Data Availability Statement
The raw data supporting the conclusions of this article will be made available by the authors, without undue reservation.
The studies involving human participants were reviewed and approved by Comitato Etico Unico Regionale ARCS- FVG Nr. 0000611-P del 23/06/2020. The patients/participants provided their written informed consent to participate in this study.
LD was the main author and lead researcher. CC and AL assisted in the conception of the research, recruitment of subjects, collection of data, and contributed to the writing-up of the manuscript. FG carried out statistical analyses of results and contributed to interpretation of the final conclusions. GA, IS, VB, and MP helped in the recruitment of subjects and carried out the interviews. VP, PM, FR, BG, and CN supervised the project and discussed the findings of this work. All authors contributed to the article and approved the submitted version.
Conflict of Interest
The authors declare that the research was conducted in the absence of any commercial or financial relationships that could be construed as a potential conflict of interest.
We are grateful to Massimo Bovenzi and Alessandra Guglielmi for their diligent proofreading of the manuscript. We would like to thank also Daria Ghersetti, Sabrina Fossella, Maria Grazia Giacchin, Filomena Vella, Franco Bruni, Milena Pascotto, Francesca Valencak, and Luca Ianza for their help with health workers and interviews. Also, we thank Roberto Miceli, Andrea Miani, and Ottavia Spadola for support in the review.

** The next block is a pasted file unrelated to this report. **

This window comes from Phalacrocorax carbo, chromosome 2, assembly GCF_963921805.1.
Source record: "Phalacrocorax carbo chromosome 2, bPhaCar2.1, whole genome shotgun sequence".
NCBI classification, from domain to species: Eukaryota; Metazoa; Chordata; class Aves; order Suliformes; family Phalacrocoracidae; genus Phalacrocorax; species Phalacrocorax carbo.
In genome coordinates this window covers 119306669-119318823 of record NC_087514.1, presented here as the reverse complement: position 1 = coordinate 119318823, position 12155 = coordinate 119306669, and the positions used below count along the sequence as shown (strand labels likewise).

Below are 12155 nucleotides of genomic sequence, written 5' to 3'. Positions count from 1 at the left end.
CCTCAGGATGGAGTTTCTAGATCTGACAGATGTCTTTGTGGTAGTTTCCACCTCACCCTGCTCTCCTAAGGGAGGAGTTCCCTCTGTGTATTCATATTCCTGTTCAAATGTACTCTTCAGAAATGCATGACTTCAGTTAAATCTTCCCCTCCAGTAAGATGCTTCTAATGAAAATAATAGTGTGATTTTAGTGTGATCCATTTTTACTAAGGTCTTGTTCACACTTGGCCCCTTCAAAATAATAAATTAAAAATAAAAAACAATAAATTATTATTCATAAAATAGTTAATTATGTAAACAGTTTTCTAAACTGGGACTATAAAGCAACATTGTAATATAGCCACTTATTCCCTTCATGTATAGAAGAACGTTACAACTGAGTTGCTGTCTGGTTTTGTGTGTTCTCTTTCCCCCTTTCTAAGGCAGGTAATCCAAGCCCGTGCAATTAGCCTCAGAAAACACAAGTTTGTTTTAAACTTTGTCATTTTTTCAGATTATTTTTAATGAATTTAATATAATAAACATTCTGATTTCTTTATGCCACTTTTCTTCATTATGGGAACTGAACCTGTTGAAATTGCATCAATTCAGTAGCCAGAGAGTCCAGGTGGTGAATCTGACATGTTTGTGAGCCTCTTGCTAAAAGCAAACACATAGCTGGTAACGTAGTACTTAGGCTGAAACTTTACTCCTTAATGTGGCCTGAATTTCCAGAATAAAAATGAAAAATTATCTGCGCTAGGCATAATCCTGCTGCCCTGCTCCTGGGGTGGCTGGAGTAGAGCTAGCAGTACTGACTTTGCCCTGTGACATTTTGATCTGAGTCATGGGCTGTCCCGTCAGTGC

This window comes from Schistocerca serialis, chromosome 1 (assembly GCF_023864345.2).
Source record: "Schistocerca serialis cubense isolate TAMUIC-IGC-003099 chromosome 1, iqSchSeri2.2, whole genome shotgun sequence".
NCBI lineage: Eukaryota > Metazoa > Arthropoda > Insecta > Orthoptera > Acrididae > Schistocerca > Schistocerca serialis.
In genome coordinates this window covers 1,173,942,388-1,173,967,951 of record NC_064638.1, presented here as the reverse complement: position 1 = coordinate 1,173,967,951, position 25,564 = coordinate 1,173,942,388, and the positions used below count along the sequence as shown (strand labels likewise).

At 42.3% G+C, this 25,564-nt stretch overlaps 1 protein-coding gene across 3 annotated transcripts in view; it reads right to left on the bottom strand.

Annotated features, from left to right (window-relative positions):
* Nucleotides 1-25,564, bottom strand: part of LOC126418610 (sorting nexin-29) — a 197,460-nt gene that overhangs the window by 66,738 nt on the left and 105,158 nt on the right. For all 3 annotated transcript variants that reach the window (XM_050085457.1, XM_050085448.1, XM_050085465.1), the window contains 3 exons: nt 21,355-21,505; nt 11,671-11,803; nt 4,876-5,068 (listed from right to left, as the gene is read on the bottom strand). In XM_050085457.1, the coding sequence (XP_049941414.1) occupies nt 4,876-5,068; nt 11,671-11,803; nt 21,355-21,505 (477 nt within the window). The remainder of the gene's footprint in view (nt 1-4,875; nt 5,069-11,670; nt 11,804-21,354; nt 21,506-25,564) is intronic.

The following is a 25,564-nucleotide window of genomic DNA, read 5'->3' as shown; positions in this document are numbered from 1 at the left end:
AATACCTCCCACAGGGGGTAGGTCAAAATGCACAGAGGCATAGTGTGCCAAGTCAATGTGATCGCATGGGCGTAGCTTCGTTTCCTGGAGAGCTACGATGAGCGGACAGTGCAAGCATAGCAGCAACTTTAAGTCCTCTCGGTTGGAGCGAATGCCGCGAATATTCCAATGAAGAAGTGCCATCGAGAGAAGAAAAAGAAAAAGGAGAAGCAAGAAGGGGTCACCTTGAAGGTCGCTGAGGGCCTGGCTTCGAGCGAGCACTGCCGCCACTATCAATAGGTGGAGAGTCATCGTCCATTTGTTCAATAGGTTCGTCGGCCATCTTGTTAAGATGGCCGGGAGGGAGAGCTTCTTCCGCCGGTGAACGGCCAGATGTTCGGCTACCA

The Supplementary Material for this article can be found online at: https://www.frontiersin.org/articles/10.3389/fpubh.2021.666442/full#supplementary-material
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Keywords: COVID-19, taste disorder, smell loss, psychological distress, healthcare workers
Citation: Dudine L, Canaletti C, Giudici F, Lunardelli A, Abram G, Santini I, Baroni V, Paris M, Pesavento V, Manganotti P, Ronchese F, Gregoretti B and Negro C (2021) Investigation on the Loss of Taste and Smell and Consequent Psychological Effects: A Cross-Sectional Study on Healthcare Workers Who Contracted the COVID-19 Infection. Front. Public Health 9:666442. doi: 10.3389/fpubh.2021.666442
Received: 10 February 2021; Accepted: 12 April 2021;
Published: 28 May 2021.
Edited by:Nicola Mucci, University of Florence, Italy
Reviewed by:Luigi Isaia Lecca, University of Cagliari, Italy
Rafieh Alizadeh, Iran University of Medical Sciences, Iran
Maryam Jalessi, Iran University of Medical Sciences, Iran
Copyright © 2021 Dudine, Canaletti, Giudici, Lunardelli, Abram, Santini, Baroni, Paris, Pesavento, Manganotti, Ronchese, Gregoretti and Negro. This is an open-access article distributed under the terms of the Creative Commons Attribution License (CC BY). The use, distribution or reproduction in other forums is permitted, provided the original author(s) and the copyright owner(s) are credited and that the original publication in this journal is cited, in accordance with accepted academic practice. No use, distribution or reproduction is permitted which does not comply with these terms.
*Correspondence: Luisa Dudine, email@example.com
†These authors have contributed equally to this work and share first authorship
‡These authors have contributed equally to this work
§These authors share senior authorship